Mercury, the smallest planet in the Solar System, is set to transit across the face of the Sun on 9 May.
Space agency NASA will provide comprehensive coverage of the rare event, including publishing images on its NASA.gov website, a one-hour NASA Television special, and social media coverage.
A transit of Mercury across the Sun takes place when it comes between the Sun and Earth and the tiny planet is seen as a small black dot moving across the face of the Sun. While comparatively rare, at around 13 per century they are much more frequent than similar transits of Venus because Mercury is closer to the Sun and orbits it more rapidly.
Transits of Mercury occur in May or November and the last was in 2006.
On 9 May, Mercury's transit will take seven and a half hours. The planet will cross the edge of the Sun and begin its transit at 11:12 a.m. UTC. It will reach mid-point at approximately 2:47 p.m. UTC, and complete the crossing at 6:42 p.m. UTC.
Mercury's orbit takes 88 Earth days, making it the fastest of all planets in the Solar System. Although its orbit takes it as close as 45.8 million kilometres from the Sun, its surface temperature varies more than any other planet because it has almost no atmosphere to retain heat. It ranges from −173 °C at night to 427 °C during the day in some equatorial regions, although the poles are constantly below −93 °C.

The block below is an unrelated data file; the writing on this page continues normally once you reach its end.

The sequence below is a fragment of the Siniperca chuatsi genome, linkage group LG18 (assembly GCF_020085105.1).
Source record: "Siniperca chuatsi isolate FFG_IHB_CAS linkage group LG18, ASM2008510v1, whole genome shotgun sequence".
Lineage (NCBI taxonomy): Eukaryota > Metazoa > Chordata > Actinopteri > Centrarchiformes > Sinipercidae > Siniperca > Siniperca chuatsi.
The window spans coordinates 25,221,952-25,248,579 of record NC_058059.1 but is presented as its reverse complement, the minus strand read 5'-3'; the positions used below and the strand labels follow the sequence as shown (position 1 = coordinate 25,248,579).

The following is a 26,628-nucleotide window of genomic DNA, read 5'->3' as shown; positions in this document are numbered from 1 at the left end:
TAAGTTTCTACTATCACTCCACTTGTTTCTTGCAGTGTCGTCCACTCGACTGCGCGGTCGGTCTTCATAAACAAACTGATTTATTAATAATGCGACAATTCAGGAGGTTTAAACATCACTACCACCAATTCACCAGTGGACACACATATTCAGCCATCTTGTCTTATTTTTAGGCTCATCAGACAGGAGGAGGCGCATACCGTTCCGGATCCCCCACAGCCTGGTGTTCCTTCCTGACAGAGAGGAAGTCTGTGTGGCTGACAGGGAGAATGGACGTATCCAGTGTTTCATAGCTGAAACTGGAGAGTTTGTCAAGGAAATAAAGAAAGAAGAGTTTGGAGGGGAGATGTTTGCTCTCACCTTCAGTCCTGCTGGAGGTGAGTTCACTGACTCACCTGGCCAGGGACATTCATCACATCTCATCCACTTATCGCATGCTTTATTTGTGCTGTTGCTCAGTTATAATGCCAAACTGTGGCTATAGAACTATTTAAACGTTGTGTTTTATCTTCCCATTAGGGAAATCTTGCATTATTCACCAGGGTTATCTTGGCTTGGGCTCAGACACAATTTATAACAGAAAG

Originally published by Cosmos as NASA set to cover the transit of Mercury
Read science facts, not fiction...
There’s never been a more important time to explain the facts, cherish evidence-based knowledge and to showcase the latest scientific, technological and engineering breakthroughs. Cosmos is published by The Royal Institution of Australia, a charity dedicated to connecting people with the world of science. Financial contributions, however big or small, help us provide access to trusted science information at a time when the world needs it most. Please support us by making a donation or purchasing a subscription today.